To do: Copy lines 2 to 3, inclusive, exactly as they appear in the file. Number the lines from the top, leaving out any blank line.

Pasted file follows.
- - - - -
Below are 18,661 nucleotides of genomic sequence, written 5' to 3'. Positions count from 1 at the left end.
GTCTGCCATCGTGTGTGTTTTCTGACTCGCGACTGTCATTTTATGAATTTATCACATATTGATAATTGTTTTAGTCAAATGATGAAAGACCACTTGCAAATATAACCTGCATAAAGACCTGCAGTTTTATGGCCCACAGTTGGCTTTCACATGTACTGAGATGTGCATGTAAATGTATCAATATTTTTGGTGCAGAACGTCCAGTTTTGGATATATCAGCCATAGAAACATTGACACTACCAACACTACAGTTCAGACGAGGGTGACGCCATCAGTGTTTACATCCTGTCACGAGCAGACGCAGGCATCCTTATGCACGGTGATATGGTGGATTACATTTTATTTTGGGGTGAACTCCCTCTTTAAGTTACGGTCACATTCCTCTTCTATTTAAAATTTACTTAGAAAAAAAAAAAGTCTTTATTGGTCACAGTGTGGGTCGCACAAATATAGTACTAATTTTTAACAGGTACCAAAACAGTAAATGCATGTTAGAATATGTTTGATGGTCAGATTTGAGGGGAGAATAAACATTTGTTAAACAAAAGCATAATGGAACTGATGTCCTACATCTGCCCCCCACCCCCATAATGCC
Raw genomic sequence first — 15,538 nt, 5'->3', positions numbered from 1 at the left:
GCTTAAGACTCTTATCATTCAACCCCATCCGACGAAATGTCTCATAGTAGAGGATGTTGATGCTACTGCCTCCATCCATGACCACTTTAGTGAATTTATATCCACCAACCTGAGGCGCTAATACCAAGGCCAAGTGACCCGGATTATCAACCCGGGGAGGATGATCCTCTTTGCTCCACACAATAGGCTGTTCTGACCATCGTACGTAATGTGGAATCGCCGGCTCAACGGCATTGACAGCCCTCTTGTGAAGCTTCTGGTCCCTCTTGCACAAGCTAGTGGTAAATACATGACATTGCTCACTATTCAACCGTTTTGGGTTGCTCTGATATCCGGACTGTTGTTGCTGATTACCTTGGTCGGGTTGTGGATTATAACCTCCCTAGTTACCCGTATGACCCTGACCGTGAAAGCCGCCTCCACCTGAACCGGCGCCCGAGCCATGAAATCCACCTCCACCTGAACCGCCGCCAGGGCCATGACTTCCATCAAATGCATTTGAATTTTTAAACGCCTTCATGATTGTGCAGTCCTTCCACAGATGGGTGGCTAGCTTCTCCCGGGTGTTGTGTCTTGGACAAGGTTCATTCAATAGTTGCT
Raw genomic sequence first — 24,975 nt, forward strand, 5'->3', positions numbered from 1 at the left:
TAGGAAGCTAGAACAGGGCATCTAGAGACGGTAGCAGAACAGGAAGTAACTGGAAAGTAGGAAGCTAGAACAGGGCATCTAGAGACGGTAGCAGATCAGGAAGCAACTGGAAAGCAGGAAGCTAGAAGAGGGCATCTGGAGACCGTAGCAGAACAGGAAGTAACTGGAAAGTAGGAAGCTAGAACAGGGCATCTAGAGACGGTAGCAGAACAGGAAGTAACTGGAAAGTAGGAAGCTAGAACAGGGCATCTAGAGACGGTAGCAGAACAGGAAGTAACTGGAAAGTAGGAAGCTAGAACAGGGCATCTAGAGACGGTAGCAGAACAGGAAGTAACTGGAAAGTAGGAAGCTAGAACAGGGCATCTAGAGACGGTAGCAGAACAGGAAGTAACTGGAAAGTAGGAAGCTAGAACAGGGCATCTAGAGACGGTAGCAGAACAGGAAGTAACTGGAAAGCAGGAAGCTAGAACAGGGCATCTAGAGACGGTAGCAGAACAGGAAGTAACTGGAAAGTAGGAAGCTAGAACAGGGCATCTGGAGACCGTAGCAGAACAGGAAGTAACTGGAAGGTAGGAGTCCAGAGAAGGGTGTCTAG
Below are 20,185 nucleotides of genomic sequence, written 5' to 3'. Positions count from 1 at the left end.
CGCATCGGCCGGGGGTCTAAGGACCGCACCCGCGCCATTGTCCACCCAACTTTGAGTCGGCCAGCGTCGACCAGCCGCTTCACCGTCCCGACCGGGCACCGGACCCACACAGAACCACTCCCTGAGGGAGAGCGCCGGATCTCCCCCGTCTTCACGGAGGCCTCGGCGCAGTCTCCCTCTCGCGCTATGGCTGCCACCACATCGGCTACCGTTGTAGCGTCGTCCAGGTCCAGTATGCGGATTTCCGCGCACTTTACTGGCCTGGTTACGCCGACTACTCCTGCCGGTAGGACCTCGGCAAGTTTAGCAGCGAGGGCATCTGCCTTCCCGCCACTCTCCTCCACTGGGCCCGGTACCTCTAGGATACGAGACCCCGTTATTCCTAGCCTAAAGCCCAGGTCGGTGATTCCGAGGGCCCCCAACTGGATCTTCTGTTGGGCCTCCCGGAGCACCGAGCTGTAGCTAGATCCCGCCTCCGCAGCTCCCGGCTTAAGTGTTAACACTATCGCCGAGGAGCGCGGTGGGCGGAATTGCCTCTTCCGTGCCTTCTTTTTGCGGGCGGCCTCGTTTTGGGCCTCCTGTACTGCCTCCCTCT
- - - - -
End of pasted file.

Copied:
GTCTGCCATCGTGTGTGTTTTCTGACTCGCGACTGTCATTTTATGAATTTATCACATATTGATAATTGTTTTAGTCAAATGATGAAAGACCACTTGCAAATATAACCTGCATAAAGACCTGCAGTTTTATGGCCCACAGTTGGCTTTCACATGTACTGAGATGTGCATGTAAATGTATCAATATTTTTGGTGCAGAACGTCCAGTTTTGGATATATCAGCCATAGAAACATTGACACTACCAACACTACAGTTCAGACGAGGGTGACGCCATCAGTGTTTACATCCTGTCACGAGCAGACGCAGGCATCCTTATGCACGGTGATATGGTGGATTACATTTTATTTTGGGGTGAACTCCCTCTTTAAGTTACGGTCACATTCCTCTTCTATTTAAAATTTACTTAGAAAAAAAAAAAGTCTTTATTGGTCACAGTGTGGGTCGCACAAATATAGTACTAATTTTTAACAGGTACCAAAACAGTAAATGCATGTTAGAATATGTTTGATGGTCAGATTTGAGGGGAGAATAAACATTTGTTAAACAAAAGCATAATGGAACTGATGTCCTACATCTGCCCCCCACCCCCATAATGCC
Raw genomic sequence first — 15,538 nt, 5'->3', positions numbered from 1 at the left: